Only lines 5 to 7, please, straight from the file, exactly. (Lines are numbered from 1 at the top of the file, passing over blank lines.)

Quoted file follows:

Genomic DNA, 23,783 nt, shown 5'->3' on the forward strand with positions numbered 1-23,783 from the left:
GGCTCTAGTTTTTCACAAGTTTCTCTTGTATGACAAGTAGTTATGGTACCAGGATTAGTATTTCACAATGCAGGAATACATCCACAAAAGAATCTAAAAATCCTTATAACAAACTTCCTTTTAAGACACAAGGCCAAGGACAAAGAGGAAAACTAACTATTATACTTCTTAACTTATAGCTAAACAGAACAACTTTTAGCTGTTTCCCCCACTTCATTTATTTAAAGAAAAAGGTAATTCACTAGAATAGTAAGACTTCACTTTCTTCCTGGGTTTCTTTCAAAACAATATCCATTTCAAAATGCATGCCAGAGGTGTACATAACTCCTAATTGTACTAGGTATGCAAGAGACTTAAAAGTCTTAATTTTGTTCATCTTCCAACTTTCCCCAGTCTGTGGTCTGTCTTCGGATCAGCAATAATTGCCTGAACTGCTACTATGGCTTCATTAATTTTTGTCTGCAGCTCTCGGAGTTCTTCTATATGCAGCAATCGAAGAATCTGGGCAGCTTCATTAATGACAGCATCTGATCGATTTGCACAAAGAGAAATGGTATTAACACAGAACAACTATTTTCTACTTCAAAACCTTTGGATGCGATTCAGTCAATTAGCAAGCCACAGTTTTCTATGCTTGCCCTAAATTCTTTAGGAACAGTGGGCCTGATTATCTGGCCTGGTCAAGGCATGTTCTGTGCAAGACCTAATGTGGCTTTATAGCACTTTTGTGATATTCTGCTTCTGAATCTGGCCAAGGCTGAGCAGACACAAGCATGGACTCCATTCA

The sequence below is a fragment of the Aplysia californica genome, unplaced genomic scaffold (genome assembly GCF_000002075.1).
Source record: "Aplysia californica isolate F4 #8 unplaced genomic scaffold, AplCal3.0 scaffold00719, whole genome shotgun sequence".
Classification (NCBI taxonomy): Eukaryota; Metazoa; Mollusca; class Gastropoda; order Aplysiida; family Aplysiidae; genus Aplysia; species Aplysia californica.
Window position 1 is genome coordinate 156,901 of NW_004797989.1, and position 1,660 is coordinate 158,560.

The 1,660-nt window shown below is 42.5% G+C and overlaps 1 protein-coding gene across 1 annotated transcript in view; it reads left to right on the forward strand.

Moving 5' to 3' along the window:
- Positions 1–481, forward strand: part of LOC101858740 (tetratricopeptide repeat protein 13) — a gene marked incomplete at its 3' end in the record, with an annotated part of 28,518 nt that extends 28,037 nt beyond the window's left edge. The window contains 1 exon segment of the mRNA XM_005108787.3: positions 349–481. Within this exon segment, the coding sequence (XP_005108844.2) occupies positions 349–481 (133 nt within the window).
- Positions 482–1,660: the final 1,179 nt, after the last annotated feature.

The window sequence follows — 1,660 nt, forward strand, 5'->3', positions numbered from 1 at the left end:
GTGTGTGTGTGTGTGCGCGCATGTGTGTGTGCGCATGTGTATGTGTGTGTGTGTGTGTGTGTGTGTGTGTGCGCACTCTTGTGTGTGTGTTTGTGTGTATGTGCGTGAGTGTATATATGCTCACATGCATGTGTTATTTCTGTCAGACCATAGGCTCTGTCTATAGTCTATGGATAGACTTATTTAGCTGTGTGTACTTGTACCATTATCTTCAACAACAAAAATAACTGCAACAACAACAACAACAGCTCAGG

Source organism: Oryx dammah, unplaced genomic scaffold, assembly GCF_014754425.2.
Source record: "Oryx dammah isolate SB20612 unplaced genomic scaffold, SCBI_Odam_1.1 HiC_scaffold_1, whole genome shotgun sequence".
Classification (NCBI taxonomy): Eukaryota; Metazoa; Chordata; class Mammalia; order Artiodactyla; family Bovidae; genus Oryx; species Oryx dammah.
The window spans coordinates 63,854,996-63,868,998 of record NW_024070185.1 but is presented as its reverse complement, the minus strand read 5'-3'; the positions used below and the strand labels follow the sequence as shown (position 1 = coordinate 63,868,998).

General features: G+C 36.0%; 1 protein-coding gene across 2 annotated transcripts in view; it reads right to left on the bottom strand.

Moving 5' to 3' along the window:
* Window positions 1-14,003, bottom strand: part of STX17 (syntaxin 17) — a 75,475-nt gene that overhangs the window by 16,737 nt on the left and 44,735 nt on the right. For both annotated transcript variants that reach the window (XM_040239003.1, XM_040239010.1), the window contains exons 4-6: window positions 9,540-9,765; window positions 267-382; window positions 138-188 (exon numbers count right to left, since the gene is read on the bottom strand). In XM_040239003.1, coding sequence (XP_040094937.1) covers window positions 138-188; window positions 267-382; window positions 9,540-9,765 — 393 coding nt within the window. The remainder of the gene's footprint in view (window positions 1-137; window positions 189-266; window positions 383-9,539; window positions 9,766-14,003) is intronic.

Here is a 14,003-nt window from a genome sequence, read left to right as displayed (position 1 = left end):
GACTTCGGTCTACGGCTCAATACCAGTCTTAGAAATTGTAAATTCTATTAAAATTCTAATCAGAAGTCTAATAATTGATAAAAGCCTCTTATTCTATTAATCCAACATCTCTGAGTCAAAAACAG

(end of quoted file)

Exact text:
Classification (NCBI taxonomy): Eukaryota; Metazoa; Mollusca; class Gastropoda; order Aplysiida; family Aplysiidae; genus Aplysia; species Aplysia californica.
Window position 1 is genome coordinate 156,901 of NW_004797989.1, and position 1,660 is coordinate 158,560.

The 1,660-nt window shown below is 42.5% G+C and overlaps 1 protein-coding gene across 1 annotated transcript in view; it reads left to right on the forward strand.